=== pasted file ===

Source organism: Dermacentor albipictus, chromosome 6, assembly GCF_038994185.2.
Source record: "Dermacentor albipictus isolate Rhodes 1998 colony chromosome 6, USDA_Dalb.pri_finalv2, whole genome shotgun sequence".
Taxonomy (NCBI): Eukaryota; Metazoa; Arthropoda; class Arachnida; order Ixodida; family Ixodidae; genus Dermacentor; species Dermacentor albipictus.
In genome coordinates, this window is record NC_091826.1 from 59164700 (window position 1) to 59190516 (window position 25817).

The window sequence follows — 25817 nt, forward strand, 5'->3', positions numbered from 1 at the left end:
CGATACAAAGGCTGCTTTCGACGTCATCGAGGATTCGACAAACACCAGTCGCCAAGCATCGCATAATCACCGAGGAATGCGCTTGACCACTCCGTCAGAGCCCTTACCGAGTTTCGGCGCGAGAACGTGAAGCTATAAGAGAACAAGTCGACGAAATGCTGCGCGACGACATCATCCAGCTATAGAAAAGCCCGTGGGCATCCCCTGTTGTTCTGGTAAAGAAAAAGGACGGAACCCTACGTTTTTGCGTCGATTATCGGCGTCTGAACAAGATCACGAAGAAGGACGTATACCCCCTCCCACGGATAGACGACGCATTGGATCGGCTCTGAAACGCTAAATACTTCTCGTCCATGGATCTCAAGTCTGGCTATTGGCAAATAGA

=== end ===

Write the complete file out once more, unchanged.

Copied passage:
Source organism: Dermacentor albipictus, chromosome 6, assembly GCF_038994185.2.
Source record: "Dermacentor albipictus isolate Rhodes 1998 colony chromosome 6, USDA_Dalb.pri_finalv2, whole genome shotgun sequence".
Taxonomy (NCBI): Eukaryota; Metazoa; Arthropoda; class Arachnida; order Ixodida; family Ixodidae; genus Dermacentor; species Dermacentor albipictus.
In genome coordinates, this window is record NC_091826.1 from 59164700 (window position 1) to 59190516 (window position 25817).

The window sequence follows — 25817 nt, forward strand, 5'->3', positions numbered from 1 at the left end:
CGATACAAAGGCTGCTTTCGACGTCATCGAGGATTCGACAAACACCAGTCGCCAAGCATCGCATAATCACCGAGGAATGCGCTTGACCACTCCGTCAGAGCCCTTACCGAGTTTCGGCGCGAGAACGTGAAGCTATAAGAGAACAAGTCGACGAAATGCTGCGCGACGACATCATCCAGCTATAGAAAAGCCCGTGGGCATCCCCTGTTGTTCTGGTAAAGAAAAAGGACGGAACCCTACGTTTTTGCGTCGATTATCGGCGTCTGAACAAGATCACGAAGAAGGACGTATACCCCCTCCCACGGATAGACGACGCATTGGATCGGCTCTGAAACGCTAAATACTTCTCGTCCATGGATCTCAAGTCTGGCTATTGGCAAATAGA